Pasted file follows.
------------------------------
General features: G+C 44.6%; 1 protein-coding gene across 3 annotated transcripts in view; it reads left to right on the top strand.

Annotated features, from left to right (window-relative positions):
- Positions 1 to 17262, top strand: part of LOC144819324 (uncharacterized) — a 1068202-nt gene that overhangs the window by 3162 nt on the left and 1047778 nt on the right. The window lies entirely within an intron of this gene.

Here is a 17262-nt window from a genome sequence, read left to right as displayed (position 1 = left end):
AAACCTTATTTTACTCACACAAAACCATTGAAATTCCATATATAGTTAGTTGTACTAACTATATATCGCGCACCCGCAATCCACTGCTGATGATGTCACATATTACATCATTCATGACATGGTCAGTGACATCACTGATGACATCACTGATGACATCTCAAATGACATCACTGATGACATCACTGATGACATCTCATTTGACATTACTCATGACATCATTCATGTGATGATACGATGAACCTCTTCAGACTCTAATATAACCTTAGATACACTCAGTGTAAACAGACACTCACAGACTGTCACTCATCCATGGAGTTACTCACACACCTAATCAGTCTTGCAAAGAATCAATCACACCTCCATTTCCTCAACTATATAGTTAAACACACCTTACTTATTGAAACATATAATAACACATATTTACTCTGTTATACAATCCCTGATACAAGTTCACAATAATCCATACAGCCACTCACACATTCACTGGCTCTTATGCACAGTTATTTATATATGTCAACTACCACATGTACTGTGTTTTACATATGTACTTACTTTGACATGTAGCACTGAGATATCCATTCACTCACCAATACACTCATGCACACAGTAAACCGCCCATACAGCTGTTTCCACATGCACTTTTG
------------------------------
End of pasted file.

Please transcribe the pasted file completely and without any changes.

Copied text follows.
General features: G+C 44.6%; 1 protein-coding gene across 3 annotated transcripts in view; it reads left to right on the top strand.

Annotated features, from left to right (window-relative positions):
- Positions 1 to 17262, top strand: part of LOC144819324 (uncharacterized) — a 1068202-nt gene that overhangs the window by 3162 nt on the left and 1047778 nt on the right. The window lies entirely within an intron of this gene.

Here is a 17262-nt window from a genome sequence, read left to right as displayed (position 1 = left end):
AAACCTTATTTTACTCACACAAAACCATTGAAATTCCATATATAGTTAGTTGTACTAACTATATATCGCGCACCCGCAATCCACTGCTGATGATGTCACATATTACATCATTCATGACATGGTCAGTGACATCACTGATGACATCACTGATGACATCTCAAATGACATCACTGATGACATCACTGATGACATCTCATTTGACATTACTCATGACATCATTCATGTGATGATACGATGAACCTCTTCAGACTCTAATATAACCTTAGATACACTCAGTGTAAACAGACACTCACAGACTGTCACTCATCCATGGAGTTACTCACACACCTAATCAGTCTTGCAAAGAATCAATCACACCTCCATTTCCTCAACTATATAGTTAAACACACCTTACTTATTGAAACATATAATAACACATATTTACTCTGTTATACAATCCCTGATACAAGTTCACAATAATCCATACAGCCACTCACACATTCACTGGCTCTTATGCACAGTTATTTATATATGTCAACTACCACATGTACTGTGTTTTACATATGTACTTACTTTGACATGTAGCACTGAGATATCCATTCACTCACCAATACACTCATGCACACAGTAAACCGCCCATACAGCTGTTTCCACATGCACTTTTG